BBC News (Caroline Gluck, “CHALLENGES FOR S KOREA’S NEW LEADER,” Seoul, 2/24/03) and The Washington Post (Doug Struck, “FROM POVERTY TO PRESIDENCY INCOMING LEADER IS NEW BREED FOR SOUTH KOREA — AND AN UNCERTAINTY FOR US,” Seoul, 2/24/03) reported that Roh Moo-hyun, due to be sworn into office on Tuesday as the ROK’s 16th president, will come to power at a sobering time. The country is still trying to come to grips with one of its worst disasters – last week’s underground train fires at the city of Daegu, in which more than 130 people died. It is also facing a deepening crisis over the DPRK’s nuclear ambitions, and a political scandal over revelations that hundreds of millions of dollars were secretly paid to the DPRK just before a historic inter-Korean summit three years ago. The DPRK’s alleged nuclear programme is likely to be the biggest test of Roh’s early days in office. Roh has said he does not agree with the US’ hardline policy of isolating DPRK still further, and he has publicly opposed the use of force in resolving the stand-off. Roh – who has never visited the US and once called for the withdrawal of US troops from t, a view he now says was misguided – stood for office promising to work for a more balanced relationship between Seoul and Washington. Since his election victory, Roh has been making clear he values the traditional alliance with the US. He recently dispatched envoys to Washington to try to repair damaged ties, and plans to travel to Washington soon for a meeting with President George W Bush. The slogan for his new administration is “Participatory Government” – signaling his belief and hope that the Korean people will play more of an active role in shaping state affairs.

9. Japan DPRK Drug Smuggling Assistance

The Associated Press (“JAPAN ASKS UN FOR HELP IN CURBING NORTH KOREA’S SUSPECTED DRUG SMUGGLING,” Tokyo, 2/24/03) reported that Japan’s top diplomat on Monday urged a United Nations envoy to confront the DPRK about its suspected smuggling of methamphetamines and other stimulants, and coax the isolated communist nation to halt its illicit trade. Foreign Minister Yoriko Kawaguchi asked Antonio Maria Costa, executive director of the U.N. Office on Drugs and Crime, to approach Pyongyang with an offer to join international anti-drug treaties, the Foreign Ministry said. “We want (the United Nations) to expand its dialogue with North Korea to find a solution to the country’s trade in stimulants in Northeast Asia,” Kawaguchi was quoted as telling Costa, who was visiting Tokyo from the agency’s headquarters in Vienna. Japan and the DPRK have no diplomatic relations, and Tokyo’s efforts to get Pyongyang to stop its suspected drug trade have gone nowhere. The DPRK denies it sponsors such trade.

II. Republic of Korea

1. Koizumi’s Warming Ties with ROK and DPRK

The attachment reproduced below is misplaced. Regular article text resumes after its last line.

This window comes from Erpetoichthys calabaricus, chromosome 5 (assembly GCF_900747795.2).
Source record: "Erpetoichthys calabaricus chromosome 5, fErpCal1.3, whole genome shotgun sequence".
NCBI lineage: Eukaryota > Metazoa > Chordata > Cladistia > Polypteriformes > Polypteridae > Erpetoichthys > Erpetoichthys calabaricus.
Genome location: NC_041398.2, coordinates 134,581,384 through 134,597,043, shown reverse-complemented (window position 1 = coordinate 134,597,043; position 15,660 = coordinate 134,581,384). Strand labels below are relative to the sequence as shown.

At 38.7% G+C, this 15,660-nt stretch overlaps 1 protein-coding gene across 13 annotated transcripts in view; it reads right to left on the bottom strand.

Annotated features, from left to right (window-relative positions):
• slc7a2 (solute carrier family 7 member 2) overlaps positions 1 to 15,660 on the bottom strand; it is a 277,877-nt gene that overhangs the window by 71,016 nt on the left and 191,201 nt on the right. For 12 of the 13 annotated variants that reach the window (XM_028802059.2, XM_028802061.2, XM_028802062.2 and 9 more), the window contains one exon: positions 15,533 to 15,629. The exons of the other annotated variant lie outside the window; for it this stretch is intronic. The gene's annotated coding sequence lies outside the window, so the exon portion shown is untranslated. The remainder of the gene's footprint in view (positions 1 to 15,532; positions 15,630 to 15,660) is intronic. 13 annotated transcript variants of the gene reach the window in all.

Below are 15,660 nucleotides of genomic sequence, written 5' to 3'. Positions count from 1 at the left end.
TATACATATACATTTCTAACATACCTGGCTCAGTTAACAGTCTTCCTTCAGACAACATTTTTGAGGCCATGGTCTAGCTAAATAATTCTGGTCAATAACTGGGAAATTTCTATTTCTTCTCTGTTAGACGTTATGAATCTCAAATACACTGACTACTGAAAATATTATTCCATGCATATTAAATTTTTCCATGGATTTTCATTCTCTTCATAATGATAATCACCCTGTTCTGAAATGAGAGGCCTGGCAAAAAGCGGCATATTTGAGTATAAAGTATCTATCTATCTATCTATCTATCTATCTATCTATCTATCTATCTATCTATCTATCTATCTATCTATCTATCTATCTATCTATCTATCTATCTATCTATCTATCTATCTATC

Joongang Ilbo (Oh Young-hwan, “KOIZUMI WANTS TO WARM KOREAN TIES,” Seoul, 02/24/03) reported that Japanese Prime Minister Junichiro Koizumi Sunday said that Japan wants to deal peacefully with DPRK nuclear problem and to normalize Japan-DPRK relations. He also emphasized that advanced ROK-Japan relations are very important for the prosperity of Northeast Asia in a letter interview with the JoongAng Ilbo. He said Japan, with the cooperation of US and ROK, would continue to urge DPRK to abandon its nuclear program. “Japan’s intention to normalize Japanese-North Korean relations has not changed,” Mr. Koizumi said when asked how he would develop bilateral talks. When asked about the continuance of the Korean Peninsula Energy Development Organization, Mr. Koizumi said, “The future of KEDO will not be decided hastily. I think it is important for the countries concerned to review the project carefully.” Mr. Koizumi said ROK-Japan relations are warming and he plans to develop the ties further saying the two countries share such basic principles as democracy and market economy. He also said that forming a Free Trade Area between the two countries would be an important task to advance future relations of the two countries.

2. Powell’s Visit to Three Asian Countries

Joongang Ilbo (“US MAY RESUME AID TO NORHT , POWELL SAYS,” Washington, 02/24/03) reported that US Secretary of State Colin Powell said Friday that US might resume food aid to DPRK soon. Mr. Powell suggested he was likely to announce on his trip of three Asian countries that US would provide new food assistance to DPRK through the World Food Program, stressing that it does not use such aid as a political tool. US stopped the food aid in December because it had spent its budget from Congress and because it faced much criticism that DPRK misappropriates the aid. Mr. Powell visited Japan Sunday to discuss DPRK nuclear problem and will head for PRC Monday. He will attend the inauguration of Roh Moo-hyun as president Tuesday.

3. Initial Overland Kumgang Tour

Chosun Ilbo (Kim Hui-seop, “OVERLAND KUMAGANG TOUR FINALLY LEAVES,” Seoul, 02/24/03) reported that Hyundai Asan announced Sunday that an overland trip by 364 paying tourists to DPRK’s Mount Kumgang had finally crossed the border after being delayed from Friday, when DPRK began blasting alongside the road to lay the base for railway lines. An official said that Hyundai Asan would begin negotiations concerning the 15 trips planned for March to which 30,000 people have applied. The first Mount Kumgang land tours for civilians were to have started on Friday, but because DPRK notified that passing through the expressway was difficult because of railway construction, the trip was postponed.